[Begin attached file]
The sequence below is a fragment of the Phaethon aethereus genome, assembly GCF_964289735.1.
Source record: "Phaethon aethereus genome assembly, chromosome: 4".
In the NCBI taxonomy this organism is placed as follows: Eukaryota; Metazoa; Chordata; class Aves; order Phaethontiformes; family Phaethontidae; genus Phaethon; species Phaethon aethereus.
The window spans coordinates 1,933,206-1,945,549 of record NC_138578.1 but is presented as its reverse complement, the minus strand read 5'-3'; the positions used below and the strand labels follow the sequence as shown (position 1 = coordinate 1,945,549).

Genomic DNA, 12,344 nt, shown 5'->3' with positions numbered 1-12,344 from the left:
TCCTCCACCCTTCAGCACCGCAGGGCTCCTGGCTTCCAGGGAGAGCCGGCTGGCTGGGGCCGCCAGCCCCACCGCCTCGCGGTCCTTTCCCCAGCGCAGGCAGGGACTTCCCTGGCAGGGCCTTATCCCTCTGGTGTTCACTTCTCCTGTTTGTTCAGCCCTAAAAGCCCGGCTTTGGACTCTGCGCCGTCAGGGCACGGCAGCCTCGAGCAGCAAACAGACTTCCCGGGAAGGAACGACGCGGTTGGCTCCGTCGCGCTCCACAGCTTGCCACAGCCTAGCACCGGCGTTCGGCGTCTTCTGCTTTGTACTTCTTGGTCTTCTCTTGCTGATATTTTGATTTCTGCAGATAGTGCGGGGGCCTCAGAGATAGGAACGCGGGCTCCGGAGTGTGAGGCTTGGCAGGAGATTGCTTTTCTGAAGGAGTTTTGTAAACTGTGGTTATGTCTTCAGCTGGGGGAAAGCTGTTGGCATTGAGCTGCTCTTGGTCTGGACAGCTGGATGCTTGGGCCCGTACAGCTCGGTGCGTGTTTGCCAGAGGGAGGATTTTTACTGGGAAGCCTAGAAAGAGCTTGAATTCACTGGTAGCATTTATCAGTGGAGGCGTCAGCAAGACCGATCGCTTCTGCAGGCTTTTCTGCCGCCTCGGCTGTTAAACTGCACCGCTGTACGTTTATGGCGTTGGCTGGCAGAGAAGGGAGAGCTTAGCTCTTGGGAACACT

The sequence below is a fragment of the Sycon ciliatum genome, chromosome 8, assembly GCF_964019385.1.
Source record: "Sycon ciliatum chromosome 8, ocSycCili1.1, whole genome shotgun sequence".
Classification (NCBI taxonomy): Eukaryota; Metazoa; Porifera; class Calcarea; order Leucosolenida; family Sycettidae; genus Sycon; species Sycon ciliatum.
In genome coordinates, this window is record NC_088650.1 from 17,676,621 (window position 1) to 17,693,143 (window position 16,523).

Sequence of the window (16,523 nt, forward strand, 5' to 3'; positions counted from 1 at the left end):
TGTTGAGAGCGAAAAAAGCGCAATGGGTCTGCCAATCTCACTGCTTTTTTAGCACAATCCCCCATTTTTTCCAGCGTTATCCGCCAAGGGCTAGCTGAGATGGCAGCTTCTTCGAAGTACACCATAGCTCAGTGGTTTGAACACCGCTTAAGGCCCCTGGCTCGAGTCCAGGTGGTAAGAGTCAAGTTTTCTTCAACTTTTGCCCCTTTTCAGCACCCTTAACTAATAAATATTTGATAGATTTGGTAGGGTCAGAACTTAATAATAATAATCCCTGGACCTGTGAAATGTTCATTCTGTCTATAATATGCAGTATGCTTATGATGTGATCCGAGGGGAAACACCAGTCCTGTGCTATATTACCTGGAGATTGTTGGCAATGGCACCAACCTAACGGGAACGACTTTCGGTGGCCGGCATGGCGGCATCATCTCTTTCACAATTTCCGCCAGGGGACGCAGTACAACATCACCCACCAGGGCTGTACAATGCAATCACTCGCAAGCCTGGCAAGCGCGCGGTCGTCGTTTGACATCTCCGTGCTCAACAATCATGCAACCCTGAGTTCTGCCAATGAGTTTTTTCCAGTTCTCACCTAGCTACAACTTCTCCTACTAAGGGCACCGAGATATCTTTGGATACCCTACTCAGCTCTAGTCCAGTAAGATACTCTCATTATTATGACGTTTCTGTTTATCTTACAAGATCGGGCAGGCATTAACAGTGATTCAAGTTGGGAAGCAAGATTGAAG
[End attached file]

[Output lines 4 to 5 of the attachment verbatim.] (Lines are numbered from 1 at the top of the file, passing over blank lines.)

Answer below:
The window spans coordinates 1,933,206-1,945,549 of record NC_138578.1 but is presented as its reverse complement, the minus strand read 5'-3'; the positions used below and the strand labels follow the sequence as shown (position 1 = coordinate 1,945,549).

Genomic DNA, 12,344 nt, shown 5'->3' with positions numbered 1-12,344 from the left: